The frigate Potomac was constructed at the Washington Navy Yard between 1819 and 1822 and entered active service in 1831. In the 1830s and early 1840s, the Potomac sailed to Asia, where it participated in the shelling of Quallah Battoo, Sumatra. After its return to Boston in 1834, the ship traveled twice to Brazil. Captain John Gwinn (1791-1849), a native of Maryland and previously the commander of the Vandalia , commanded the ship between October 1844 and December 1845, as the Potomac sailed along the Atlantic coast and to ports in the Caribbean Sea and Gulf of Mexico. During the Mexican-American War, the Potomac landed troops at Port Isabel, Texas, and in the Siege of Veracruz. The Potomac was later the flag ship of the Home Squadron (1855-1856) and part of a naval blockade in the Gulf of Mexico during the Civil War. The ship remained in the service of the United States Navy until 1877, when it was sold.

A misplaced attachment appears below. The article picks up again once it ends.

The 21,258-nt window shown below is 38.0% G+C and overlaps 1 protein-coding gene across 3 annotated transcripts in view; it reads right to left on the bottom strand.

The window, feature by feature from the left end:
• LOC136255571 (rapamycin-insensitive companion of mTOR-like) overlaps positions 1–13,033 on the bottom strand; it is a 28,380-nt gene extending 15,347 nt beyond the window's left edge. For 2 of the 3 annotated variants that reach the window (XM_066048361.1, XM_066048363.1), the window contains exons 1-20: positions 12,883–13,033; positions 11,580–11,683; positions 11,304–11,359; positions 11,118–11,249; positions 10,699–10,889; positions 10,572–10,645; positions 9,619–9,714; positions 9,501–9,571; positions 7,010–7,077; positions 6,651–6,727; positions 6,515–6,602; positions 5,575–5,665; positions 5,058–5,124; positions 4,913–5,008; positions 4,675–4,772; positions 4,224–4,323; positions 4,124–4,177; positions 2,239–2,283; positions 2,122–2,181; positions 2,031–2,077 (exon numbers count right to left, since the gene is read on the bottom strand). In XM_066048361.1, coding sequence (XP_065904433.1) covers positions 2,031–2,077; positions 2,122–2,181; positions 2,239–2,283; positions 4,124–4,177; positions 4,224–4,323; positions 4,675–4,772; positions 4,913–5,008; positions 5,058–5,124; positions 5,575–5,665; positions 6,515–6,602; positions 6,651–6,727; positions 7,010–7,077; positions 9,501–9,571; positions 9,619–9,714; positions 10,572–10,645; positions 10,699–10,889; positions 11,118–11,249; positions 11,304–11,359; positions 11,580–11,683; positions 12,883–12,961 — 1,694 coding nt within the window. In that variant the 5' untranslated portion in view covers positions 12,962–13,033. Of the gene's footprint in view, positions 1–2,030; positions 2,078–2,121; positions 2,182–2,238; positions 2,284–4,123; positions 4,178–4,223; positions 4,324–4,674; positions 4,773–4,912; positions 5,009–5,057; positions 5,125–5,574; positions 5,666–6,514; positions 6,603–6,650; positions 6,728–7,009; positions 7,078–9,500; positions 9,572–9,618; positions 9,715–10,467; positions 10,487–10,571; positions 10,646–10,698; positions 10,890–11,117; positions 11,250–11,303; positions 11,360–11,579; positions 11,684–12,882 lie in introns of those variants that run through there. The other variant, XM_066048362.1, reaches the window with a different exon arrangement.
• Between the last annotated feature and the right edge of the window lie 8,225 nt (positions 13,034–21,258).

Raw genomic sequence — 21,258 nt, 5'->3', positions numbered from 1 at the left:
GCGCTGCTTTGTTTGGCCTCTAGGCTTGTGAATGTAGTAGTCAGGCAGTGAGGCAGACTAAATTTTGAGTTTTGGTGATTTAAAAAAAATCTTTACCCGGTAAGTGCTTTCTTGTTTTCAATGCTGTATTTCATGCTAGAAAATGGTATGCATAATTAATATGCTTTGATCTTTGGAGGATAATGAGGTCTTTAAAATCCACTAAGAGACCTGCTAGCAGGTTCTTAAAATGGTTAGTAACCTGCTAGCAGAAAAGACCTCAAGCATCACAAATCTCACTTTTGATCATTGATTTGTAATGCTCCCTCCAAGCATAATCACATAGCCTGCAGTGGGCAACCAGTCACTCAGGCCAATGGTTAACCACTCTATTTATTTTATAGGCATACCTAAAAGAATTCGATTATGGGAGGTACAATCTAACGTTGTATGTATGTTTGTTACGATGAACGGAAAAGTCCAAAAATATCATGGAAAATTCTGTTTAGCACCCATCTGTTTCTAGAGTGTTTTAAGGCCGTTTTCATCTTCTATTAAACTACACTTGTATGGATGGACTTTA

John Gwinn served in the United States Navy for much of his adult life and was promoted to captain by President John Tyler in August 1842. After commanding the Potomac , he assumed command of the USS Constitution . Gwinn died while serving in Palermo Bay, Italy, in 1849. He was initially buried in Philadelphia, Pennsylvania, and his remains were later transferred to Arlington National Cemetery.